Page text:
Modern Chinese Warfare, 1795-1989, by Bruce A. Elleman. London: Routledge, 2001. xii + 363 pp. £65.00/US$114.95 (hardcover), £19.99/US$34.95 (paperback).
Modern Chinese Warfare offers a concise survey of the military history of China in the nineteenth and twentieth centuries. The main themes of the book are: first, war is part of diplomacy for the Chinese; second, China is an imperialist country rather than a victimized nation; third, Chinese history has evolved in a recurring pattern of imperial decline, fall and revival. Bruce Elleman organizes the book according to these themes to explain what has led China into domestic and international conflicts over the past two centuries.
Part 1 (imperial decline) consists of four chapters and discusses secret societies, the decline of the Qing, the Opium War, the Taiping Rebellion, the Arrow War and the ethnic-minority uprisings. Part 2 (imperial fall) consists of five chapters that examine the Ili Crisis, the Sino-French War, the Sino-Japanese War (1894-95), the Boxer Uprising and the fall of the Qing. This review focuses on Parts 3-5, as the parts of the book most relevant to readers of The China Journal.
Part 3 (imperial interregnum) consists of four chapters. Chapter 10 examines the Chinese civil war during the warlord era from 1911 to 1928. Chapter 11 assesses China's defeat by the USSR in the 1929 war in Manchuria over the ownership of the Chinese Eastern Railway, arguing that this defeat and the subsequent diplomatic failures of the Nationalist government actually "forced" Japan to invade China in order to counter Soviet expansion. Elleman's analysis of the crisis, however, suffers from a selective use of sources. According to Chinese sources, Zhang Xueliang gained the Nationalist government's tacit approval to negotiate with the Soviets. Elleman's claim that Zhang broke with Nanjing and independently opened negotiations with the Soviet government neglects a wealth of original materials that demonstrate that Nanjing wanted to regionalize rather than internationalize the conflict, contrary to what Elleman suggests.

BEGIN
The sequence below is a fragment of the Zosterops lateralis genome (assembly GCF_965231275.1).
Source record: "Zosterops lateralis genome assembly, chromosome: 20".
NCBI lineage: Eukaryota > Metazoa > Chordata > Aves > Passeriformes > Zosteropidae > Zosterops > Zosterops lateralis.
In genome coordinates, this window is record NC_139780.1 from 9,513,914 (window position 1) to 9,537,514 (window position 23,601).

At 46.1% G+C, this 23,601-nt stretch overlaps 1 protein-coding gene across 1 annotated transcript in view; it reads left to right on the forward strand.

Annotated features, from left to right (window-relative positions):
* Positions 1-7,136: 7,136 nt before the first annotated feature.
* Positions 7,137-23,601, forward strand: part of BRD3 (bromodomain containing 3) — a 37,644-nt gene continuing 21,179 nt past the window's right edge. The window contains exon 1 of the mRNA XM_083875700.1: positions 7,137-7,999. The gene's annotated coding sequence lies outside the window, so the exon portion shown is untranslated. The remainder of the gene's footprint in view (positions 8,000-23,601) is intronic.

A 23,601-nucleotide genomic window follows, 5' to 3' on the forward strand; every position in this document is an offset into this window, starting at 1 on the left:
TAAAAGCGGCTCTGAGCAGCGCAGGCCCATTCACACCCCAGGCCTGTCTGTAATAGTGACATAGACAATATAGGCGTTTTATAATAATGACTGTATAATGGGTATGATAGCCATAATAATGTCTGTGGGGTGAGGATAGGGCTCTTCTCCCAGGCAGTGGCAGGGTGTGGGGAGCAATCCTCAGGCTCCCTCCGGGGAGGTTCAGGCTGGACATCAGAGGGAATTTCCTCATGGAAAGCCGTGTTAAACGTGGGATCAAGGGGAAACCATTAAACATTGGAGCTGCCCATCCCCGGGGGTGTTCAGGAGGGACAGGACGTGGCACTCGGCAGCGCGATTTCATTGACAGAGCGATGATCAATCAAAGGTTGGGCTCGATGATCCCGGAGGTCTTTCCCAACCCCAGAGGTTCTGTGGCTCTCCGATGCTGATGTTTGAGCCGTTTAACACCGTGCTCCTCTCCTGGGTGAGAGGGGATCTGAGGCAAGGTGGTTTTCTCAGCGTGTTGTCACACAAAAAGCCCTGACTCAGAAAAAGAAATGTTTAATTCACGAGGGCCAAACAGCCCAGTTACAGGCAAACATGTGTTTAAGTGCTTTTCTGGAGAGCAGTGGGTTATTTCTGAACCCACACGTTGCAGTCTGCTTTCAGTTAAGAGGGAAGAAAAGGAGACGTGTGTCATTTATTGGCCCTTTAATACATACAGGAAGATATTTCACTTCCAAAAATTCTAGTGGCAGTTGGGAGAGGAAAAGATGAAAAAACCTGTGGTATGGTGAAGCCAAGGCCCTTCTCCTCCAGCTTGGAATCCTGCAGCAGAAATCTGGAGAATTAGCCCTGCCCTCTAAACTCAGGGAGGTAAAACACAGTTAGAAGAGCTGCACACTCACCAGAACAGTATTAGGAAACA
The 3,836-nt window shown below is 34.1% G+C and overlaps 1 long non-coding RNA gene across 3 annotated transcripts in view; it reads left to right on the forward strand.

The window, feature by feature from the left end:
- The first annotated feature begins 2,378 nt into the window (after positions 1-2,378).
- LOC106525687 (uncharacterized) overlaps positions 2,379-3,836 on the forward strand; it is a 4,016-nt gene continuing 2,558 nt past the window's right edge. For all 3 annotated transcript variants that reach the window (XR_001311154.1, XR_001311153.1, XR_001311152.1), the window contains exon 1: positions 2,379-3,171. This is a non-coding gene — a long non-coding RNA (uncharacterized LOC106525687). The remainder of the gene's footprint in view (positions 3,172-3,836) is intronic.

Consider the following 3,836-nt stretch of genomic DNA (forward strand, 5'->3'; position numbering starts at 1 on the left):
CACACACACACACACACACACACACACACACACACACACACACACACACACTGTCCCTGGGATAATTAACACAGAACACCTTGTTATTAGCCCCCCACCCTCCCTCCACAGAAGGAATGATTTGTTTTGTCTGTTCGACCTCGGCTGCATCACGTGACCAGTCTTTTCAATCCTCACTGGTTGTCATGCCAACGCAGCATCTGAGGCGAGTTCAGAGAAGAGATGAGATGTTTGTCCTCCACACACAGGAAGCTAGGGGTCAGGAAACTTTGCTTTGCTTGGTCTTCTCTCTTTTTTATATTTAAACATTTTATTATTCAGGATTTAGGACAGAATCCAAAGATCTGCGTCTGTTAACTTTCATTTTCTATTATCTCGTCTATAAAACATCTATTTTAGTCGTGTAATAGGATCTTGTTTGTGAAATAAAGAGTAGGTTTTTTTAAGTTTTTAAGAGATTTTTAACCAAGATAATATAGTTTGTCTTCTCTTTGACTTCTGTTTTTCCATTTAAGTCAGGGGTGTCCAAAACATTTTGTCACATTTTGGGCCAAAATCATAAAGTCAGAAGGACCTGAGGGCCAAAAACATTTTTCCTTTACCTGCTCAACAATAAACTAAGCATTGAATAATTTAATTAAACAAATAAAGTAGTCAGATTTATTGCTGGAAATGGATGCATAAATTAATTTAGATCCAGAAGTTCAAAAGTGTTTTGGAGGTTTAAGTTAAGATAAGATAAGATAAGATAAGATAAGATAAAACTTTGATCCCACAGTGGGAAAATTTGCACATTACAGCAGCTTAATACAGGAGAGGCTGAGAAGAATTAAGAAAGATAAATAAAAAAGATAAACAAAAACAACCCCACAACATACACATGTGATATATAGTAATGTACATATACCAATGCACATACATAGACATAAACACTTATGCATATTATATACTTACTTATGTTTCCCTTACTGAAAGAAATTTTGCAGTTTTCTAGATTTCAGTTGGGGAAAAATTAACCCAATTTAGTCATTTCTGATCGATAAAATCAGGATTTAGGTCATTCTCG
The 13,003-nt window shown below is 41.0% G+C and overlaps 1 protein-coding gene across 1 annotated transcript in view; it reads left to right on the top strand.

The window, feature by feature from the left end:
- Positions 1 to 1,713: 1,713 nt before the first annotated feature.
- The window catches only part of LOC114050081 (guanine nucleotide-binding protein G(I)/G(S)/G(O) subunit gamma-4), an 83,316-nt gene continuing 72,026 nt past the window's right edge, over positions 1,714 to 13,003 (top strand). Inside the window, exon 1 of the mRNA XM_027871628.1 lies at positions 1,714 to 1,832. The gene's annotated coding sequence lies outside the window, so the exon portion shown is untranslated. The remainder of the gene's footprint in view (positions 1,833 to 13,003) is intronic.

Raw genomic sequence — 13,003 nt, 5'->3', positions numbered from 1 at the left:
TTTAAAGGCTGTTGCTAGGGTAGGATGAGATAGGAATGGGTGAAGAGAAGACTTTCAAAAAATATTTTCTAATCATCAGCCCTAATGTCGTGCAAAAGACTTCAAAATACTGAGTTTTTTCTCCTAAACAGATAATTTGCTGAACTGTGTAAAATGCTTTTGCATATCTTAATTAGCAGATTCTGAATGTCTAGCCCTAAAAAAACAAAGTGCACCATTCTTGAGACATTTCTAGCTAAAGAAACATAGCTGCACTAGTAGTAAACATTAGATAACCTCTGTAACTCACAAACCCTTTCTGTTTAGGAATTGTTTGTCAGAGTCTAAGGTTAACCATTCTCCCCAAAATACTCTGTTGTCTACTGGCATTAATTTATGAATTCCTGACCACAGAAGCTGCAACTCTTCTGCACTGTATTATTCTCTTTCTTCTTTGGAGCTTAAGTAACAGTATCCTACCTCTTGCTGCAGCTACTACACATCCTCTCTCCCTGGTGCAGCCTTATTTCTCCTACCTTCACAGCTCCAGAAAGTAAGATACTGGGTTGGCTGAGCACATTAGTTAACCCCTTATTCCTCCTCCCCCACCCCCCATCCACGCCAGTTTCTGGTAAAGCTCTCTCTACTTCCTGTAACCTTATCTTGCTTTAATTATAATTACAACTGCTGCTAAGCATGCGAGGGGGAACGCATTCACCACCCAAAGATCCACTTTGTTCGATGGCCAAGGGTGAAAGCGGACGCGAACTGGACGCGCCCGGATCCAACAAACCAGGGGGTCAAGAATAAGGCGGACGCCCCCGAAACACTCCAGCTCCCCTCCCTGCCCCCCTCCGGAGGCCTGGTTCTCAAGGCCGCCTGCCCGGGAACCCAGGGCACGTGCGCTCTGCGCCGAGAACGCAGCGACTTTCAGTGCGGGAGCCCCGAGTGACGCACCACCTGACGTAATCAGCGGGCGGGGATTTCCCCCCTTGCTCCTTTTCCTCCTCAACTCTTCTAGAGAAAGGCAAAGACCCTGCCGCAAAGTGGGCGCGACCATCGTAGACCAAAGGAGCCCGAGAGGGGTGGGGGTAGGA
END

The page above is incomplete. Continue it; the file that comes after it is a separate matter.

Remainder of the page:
Chapter 12 examines the Sino-Japanese War from 1937 to 1945. Elleman conceives of the war in terms of three phases, and contends that only in the first phase from 1937 to 1938 did the KMT and the CCP have a clear intention of defeating the Japanese on the battlefield. The subsequent stages of the war, he states, were actually civil war, with the two opposing Chinese sides focused on internal strife. The Nationalists initiated a "barbarian management" strategy to manipulate the US and the USSR into defeating Japan (p. 194). Elleman's claim is challenged by the fact that the Allies' victory over Japan depended in part on the efforts by the Chinese to bog down large numbers of Japanese troops in the China theater. Elleman clearly discounts the Nationalists' contributions-for example, the gritty battles fought by KMT armies in the third Changsha campaign in 1941-42, the operations in west Hunan, and the defense of Changde in Hubei Province in 1943.
Chapter 13 examines the Chinese civil war. Elleman is convincing in his discussion of the impact of the Sino-Soviet Friendship Treaty on the civil war, and he correctly emphasizes the role of Outer Mongolia in the tripartite relations between the USSR, KMT and CCP. …